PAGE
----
Data collection from sensitive materials
Our commission involved data collection from 422 CDs and 956 partially large-format music prints in different languages and scripts, among them Hebrew and Cyrillic. Collected data was entered on-line into the catalog of the Southwest German Library Network (SWB) according to RDA guidelines and linked to existing data records.
Project duration: 13 months
Autopsy – this is the term in Documentation for collecting data from original materials as in this project. As stipulated in the specifications, relevant information, e.g. persons and entities (choirs, orchestras), unambiguous work title, media type, year of publication, or language, was to be entered directly into the catalog of the Southwest German Library Network and had to be linked to existing data records there. This was done according to the new RDA guidelines (Resource Description and Access). Transportation of the valuable works from the client to GIMD was organized together with a shipping company with experience in the library sector. During the processing period, all works were stored in a separate room at a constant temperature, in order to avoid any risk of damage.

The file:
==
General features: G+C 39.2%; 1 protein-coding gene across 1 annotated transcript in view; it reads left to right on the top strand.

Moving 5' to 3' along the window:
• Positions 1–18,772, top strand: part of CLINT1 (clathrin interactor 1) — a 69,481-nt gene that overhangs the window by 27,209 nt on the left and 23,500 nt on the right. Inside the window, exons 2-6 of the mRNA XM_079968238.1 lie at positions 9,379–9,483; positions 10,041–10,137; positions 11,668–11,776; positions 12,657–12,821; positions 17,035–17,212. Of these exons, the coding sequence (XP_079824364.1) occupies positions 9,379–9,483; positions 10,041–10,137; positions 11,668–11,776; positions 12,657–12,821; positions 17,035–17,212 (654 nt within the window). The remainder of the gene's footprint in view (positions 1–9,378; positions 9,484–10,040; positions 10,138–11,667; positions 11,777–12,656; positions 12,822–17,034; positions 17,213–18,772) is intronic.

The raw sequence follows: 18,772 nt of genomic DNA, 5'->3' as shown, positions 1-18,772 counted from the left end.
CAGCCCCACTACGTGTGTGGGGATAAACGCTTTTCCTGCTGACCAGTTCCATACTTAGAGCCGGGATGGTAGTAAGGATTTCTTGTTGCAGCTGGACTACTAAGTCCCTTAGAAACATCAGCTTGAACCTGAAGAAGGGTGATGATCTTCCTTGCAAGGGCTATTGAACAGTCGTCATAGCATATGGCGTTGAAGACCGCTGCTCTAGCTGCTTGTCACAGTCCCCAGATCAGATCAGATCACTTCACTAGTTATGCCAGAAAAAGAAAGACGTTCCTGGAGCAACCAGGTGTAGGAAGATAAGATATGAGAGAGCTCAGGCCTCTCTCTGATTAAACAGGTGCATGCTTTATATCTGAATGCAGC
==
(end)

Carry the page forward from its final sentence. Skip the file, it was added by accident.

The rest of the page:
As frequently happens with our projects, this turned out to involve more than mere data collecting, but also the establishment of relations (e.g. composer/artist), the identification of hierarchies, the allocation of unambiguous work titles, but most importantly, correct dating. For, as opposed to books, dates are often missing on sheet music, which frequently poses a problem in professional circles. Clues can be found, e.g., in the so-called printing plate number, the outer print image of a work with the type used, bookplates, information on pricing or publisher address, and even watermarks in the paper. A GIMD in-house guide on dating procedures provided orientation to our staff, as well as the so-called music publisher wiki developed by Leipzig University of Applied Sciences (HWTK).
Another special feature of this commission were foreign-language documents, some of them in Hebrew or Cyrillic script. For such documents, both the original script and the transcription must be deposited in the SWB database. A screen keyboard in the respective script supported the transliteration into Latin. The excellent teamwork of our linguists, musicologists, and historians, as well as the support from ARTIS, facilitated a comprehensive edit.